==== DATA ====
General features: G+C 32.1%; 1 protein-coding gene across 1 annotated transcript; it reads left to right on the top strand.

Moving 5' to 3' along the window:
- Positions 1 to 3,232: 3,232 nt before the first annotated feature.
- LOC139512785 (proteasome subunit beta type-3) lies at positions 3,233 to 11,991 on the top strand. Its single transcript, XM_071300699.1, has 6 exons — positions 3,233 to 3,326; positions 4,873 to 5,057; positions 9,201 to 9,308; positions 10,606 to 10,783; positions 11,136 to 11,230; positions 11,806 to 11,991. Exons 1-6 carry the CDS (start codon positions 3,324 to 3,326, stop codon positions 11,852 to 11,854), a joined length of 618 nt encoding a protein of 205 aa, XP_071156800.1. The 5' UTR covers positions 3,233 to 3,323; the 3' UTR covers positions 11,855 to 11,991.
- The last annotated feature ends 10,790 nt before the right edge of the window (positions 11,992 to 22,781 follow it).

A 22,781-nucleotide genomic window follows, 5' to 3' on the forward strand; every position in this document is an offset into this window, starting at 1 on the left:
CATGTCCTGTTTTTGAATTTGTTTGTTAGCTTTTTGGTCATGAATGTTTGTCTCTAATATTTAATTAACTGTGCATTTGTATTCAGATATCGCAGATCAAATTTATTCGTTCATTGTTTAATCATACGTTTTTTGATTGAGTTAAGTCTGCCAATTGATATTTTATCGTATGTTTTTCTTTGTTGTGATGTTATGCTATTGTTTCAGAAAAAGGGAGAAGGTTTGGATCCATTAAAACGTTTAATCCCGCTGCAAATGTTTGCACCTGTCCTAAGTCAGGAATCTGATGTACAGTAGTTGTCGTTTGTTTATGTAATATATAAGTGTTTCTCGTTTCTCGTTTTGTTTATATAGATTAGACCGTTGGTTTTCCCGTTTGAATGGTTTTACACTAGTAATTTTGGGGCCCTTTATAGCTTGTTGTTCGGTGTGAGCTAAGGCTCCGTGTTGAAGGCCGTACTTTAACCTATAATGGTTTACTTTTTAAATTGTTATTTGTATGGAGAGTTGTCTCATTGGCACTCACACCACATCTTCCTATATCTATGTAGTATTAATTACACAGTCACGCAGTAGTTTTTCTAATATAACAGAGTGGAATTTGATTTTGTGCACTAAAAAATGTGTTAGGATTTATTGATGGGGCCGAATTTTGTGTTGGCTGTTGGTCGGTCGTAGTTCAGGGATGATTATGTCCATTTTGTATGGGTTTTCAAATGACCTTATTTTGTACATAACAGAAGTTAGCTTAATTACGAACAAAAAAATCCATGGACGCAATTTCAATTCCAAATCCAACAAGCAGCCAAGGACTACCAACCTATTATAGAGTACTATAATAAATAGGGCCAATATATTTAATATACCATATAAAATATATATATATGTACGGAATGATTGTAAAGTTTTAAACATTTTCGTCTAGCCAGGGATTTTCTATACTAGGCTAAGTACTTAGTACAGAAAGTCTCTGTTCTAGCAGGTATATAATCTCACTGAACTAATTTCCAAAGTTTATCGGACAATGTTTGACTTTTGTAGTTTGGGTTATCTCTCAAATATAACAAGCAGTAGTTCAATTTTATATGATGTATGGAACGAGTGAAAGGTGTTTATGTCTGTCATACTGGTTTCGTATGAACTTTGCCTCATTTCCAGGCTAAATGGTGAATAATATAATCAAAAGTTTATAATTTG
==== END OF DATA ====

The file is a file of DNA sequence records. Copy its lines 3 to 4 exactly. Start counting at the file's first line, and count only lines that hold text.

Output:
- Positions 1 to 3,232: 3,232 nt before the first annotated feature.
- LOC139512785 (proteasome subunit beta type-3) lies at positions 3,233 to 11,991 on the top strand. Its single transcript, XM_071300699.1, has 6 exons — positions 3,233 to 3,326; positions 4,873 to 5,057; positions 9,201 to 9,308; positions 10,606 to 10,783; positions 11,136 to 11,230; positions 11,806 to 11,991. Exons 1-6 carry the CDS (start codon positions 3,324 to 3,326, stop codon positions 11,852 to 11,854), a joined length of 618 nt encoding a protein of 205 aa, XP_071156800.1. The 5' UTR covers positions 3,233 to 3,323; the 3' UTR covers positions 11,855 to 11,991.